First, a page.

Analysts and the Fed

Two completely separate points I’d like to make this morning.

The first is regarding an analyst call on Garmin (GRMN) yesterday, one day before the company was slated to report second quarter results. As many of you know, GRMN is the leading maker of global positioning systems (GPS). American Technology Research decided that it was a good idea to initiate coverage of the stock yesterday, ahead of earnings, with a “sell” rating and a $75 price target, with the shares trading at $95 per share.

These types of calls are always intriguing to me. First, Garmin has blown away numbers for the past couple of quarters. The company is taking market share and the GPS business is growing rapidly. If anything, the company would have better odds of having a great quarter than a poor one. It’s true that Garmin’s competitors posted bad quarters already, but that is likely due to Garmin kicking their butts.

Second, why would you want to make a call without any information on Q2 or the outlook for the rest of 2006? With Reg FD in effect, there is no way a company is going to leak to anybody how the quarter went. Essentially, the analyst is completely in the dark about current fundamentals at Garmin and yet still is sticking his/her neck out to recommend investors sell.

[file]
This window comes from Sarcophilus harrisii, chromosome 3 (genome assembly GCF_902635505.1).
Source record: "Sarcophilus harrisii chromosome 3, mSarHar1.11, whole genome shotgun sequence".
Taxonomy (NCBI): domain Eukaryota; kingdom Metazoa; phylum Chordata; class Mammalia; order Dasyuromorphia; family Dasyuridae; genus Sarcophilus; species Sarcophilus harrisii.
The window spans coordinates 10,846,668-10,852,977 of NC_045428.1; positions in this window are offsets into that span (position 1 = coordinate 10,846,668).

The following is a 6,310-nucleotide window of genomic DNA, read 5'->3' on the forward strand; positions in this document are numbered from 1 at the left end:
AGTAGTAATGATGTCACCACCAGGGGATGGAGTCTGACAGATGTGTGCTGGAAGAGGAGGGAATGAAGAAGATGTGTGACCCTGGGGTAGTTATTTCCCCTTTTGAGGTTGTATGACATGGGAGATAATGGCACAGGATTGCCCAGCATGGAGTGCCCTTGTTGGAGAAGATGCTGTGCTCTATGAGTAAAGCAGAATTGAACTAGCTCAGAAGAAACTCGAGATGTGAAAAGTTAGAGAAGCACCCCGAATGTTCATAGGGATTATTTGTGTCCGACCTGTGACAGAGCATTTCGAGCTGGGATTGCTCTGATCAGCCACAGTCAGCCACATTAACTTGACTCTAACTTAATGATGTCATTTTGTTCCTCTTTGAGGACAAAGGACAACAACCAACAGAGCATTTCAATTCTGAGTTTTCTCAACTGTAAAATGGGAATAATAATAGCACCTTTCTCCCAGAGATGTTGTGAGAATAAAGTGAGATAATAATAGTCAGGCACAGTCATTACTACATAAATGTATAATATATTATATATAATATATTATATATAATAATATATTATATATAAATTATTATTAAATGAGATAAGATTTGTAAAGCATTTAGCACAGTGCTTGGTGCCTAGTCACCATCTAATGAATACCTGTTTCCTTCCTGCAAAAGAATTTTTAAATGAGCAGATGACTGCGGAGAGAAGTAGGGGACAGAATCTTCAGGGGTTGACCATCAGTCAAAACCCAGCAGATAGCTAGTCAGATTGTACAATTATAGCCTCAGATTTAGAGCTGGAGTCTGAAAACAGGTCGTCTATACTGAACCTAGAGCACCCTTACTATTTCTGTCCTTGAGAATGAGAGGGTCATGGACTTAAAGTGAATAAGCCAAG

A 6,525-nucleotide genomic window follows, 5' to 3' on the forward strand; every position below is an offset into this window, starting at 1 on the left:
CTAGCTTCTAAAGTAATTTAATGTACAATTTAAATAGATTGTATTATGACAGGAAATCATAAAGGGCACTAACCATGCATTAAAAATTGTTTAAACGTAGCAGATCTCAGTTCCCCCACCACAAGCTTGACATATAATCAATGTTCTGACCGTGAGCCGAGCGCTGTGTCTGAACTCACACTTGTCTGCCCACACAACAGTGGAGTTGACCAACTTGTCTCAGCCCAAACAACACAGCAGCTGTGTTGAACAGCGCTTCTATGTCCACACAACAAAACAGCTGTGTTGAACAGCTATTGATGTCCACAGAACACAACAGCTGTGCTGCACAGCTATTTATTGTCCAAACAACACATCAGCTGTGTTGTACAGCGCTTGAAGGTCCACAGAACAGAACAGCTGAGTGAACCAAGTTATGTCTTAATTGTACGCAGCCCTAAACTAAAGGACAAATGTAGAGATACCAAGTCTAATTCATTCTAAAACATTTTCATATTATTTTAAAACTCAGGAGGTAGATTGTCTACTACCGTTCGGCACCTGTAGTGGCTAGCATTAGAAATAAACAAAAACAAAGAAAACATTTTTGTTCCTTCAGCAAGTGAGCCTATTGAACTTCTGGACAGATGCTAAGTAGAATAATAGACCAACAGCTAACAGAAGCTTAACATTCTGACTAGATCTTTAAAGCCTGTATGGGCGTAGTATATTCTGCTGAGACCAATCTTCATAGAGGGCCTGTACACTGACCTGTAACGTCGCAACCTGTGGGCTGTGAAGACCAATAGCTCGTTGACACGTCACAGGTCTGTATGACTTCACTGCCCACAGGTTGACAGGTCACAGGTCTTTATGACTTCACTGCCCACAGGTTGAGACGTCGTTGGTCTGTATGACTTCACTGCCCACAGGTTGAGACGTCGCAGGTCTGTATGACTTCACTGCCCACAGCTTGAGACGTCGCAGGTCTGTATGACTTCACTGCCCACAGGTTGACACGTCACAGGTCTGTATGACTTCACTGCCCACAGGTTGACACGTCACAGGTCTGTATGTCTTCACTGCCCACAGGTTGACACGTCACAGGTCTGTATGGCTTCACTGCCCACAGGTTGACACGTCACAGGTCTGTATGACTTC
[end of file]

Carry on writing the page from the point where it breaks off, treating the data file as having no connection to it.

This is yet another example of why investors shouldn’t worry if an analyst issues a negative report on a stock they own. If you have done your homework and believe in your investment thesis, use the weakness generated by these analysts (Garmin was down $5 per share yesterday to close at $90) to buy the stock at a cheaper price.

Garmin’s Q2 report this morning was another blowout. Earnings per share came in at $1.10 versus estimates of $0.94 and the company raised guidance for all of 2006. The stock has traded up as much as $15 per share in pre-market trading this morning.

On a completely unrelated note, the Fed Funds futures market is now indicating that traders are pricing in a 34% chance that Bernanke will raise interest rates on Tuesday. I am afraid that this assumption is highly optimistic. I would take the “over.”